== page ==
Again, we’re not talking here about a multi–year arrangement or the Maple Leafs entering into a bidding war with a handful of rivals. Chara was simply there for the taking. Once the circumstances in Boston were no longer amenable to the future Hall–of–Famer, the Leafs should have been all over him. Particularly heading into a season during which the North Division champion is guaranteed a spot in the Stanley Cup semifinals.
Perhaps Chara had vehement objection to playing here in Toronto, even if it’s difficult to imagine why, especially given that he spoke to Montreal about a contract. Maybe he’d have chosen Washington, in any event, over the Maple Leafs (he signed two days after goalie Henrik Lundqvist announced, last week, he would miss the season with a heart ailment). Perhaps Big Z loved the notion of playing with Alex Ovechkin.
All I can tell you is that Toronto, right now, should not take a back seat to any place as an appealing hockey destination. The Maple Leafs remain full of promise, with an unparalleled foursome of gifted scorers up front. Were Dubas as anxious and committed to signing Chara as he was Tavares (and while re–signing his other top forwards), I suspect he may have talked the big defenseman into coming north for one season.
In that regard, I allege the Maple Leafs blew it. Big time.
CURIOUS CONTENTION: Among the “in–house” reporters that cover the Leafs for Bell and Rogers, the best, in my view, is Kristen Shilton. She’s an exceptional writer and has a solid understanding of the game.
That’s why I did a double–take at the story she posted, Sunday, on TSN’s website… entitled EMPHASIS NOW ON REGULAR SEASON SUCCESS FOR LEAFS. Shilton wrote: “The Leafs have had little recent success in the post season, between three consecutive first–round exits from 2017–19 and then failing to advance past the qualifying round in last summer’s tournament. But that doesn’t mean the team’s focus is on preparing for a playoff push this year; in reality, their biggest concern is the 56 games that will come before. Because it’s that span which will show general manager Kyle Dubas just how much his team has — or has not — learned from past disappointments.” This, quite frankly, was difficult to comprehend. There may not, in fact, be a team whose regular–season performance is less relevant than the Maple Leafs. Obviously, the club requires enough points to be among the four qualifiers in the North Division. Otherwise, how can anyone even imply that a good regular schedule, if accompanied by another playoff flop, will engender any satisfaction?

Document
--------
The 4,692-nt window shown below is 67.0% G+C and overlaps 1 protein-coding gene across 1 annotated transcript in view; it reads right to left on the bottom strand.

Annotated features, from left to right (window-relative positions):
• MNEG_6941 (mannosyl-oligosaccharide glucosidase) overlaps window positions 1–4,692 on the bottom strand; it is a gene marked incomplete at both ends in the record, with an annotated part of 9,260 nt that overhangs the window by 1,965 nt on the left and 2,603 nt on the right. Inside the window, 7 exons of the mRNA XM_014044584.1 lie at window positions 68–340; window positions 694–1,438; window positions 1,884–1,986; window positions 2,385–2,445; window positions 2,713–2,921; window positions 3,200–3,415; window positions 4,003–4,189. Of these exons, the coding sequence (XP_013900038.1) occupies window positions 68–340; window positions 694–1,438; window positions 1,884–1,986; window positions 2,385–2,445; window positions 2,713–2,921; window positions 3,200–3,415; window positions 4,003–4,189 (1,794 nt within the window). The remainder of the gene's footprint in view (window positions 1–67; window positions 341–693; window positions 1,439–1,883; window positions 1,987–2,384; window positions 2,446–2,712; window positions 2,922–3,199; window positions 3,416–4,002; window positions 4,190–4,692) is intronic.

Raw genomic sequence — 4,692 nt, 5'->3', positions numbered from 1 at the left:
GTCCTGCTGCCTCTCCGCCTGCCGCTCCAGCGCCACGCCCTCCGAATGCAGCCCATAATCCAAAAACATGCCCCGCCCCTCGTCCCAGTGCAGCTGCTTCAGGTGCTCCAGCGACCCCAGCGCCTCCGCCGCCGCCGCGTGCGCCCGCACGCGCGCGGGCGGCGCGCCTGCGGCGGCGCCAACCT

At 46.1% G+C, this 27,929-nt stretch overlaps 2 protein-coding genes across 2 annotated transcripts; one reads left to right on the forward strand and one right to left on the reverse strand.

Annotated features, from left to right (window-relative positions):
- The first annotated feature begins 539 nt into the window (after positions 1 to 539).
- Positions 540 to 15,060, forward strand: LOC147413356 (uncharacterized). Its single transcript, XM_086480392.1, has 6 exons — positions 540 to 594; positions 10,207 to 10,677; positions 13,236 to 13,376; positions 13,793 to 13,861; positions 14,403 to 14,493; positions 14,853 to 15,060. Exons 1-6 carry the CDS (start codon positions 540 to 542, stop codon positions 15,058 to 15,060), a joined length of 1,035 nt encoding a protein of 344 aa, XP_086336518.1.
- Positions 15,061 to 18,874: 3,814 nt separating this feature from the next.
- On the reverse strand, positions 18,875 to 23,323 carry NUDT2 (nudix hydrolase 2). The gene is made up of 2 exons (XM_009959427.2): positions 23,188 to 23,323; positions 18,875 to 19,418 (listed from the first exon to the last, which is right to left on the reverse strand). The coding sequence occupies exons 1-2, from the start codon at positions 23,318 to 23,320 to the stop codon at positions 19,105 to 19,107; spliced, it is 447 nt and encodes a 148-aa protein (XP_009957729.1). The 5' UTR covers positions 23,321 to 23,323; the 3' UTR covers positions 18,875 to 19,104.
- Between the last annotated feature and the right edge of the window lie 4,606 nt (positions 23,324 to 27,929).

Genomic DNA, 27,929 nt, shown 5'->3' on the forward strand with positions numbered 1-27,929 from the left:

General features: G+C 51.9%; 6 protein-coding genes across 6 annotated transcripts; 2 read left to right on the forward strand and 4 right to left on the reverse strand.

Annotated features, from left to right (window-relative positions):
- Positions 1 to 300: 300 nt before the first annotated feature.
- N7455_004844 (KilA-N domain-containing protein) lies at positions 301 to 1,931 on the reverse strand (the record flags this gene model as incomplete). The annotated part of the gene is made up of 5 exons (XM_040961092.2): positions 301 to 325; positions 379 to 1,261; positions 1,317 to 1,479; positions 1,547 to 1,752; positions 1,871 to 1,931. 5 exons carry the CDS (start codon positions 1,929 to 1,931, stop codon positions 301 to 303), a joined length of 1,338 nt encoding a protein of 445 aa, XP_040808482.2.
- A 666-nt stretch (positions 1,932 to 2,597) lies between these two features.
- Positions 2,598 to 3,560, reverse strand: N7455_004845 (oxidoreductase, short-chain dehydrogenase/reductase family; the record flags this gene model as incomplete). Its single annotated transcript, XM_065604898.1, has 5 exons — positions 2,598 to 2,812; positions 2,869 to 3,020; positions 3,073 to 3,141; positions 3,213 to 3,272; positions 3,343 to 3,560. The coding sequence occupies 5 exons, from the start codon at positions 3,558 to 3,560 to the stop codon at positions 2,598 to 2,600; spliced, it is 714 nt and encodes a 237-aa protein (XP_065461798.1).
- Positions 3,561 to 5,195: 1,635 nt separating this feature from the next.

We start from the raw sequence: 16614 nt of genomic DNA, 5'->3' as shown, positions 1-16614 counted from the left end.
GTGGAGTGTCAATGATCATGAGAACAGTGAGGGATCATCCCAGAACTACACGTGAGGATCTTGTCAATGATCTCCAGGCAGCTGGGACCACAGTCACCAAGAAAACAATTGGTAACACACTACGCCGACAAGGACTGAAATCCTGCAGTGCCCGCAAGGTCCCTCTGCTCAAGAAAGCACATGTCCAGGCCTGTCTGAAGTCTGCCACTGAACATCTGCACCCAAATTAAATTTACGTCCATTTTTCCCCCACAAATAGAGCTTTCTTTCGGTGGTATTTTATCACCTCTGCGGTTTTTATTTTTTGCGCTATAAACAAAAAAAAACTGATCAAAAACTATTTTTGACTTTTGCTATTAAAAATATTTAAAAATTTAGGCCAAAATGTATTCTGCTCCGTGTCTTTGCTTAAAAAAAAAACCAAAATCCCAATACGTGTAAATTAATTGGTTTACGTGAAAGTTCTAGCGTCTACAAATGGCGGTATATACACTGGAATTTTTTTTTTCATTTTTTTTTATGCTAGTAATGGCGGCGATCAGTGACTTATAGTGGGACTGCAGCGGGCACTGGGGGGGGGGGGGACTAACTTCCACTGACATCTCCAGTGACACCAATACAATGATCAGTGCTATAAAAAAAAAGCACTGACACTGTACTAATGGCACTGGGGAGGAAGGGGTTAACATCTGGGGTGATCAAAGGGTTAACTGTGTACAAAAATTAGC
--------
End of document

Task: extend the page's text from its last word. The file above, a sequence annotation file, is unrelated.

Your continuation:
KRISTEN SHILTON (WITH TSN COLLEAGUE, MARK MASTERS). GOOD REPORTER. BAD TAKE.
Equally, if not more perplexing, was the line suggesting that… “in [Kyle] Dubas’s mind, Toronto will be defined by its daily habits, not a final outcome.” Really? If the “final outcome” is a fifth consecutive ouster from the opening round of the post–season — or, in the name of everything holy, finishing lower than fourth place in the division — the Leafs will be defined by something else? Again, this doesn’t correlate to Shilton’s usual good work for TSN. It is, in every respect, the opposite of how the 2021 Maple Leafs will be assessed.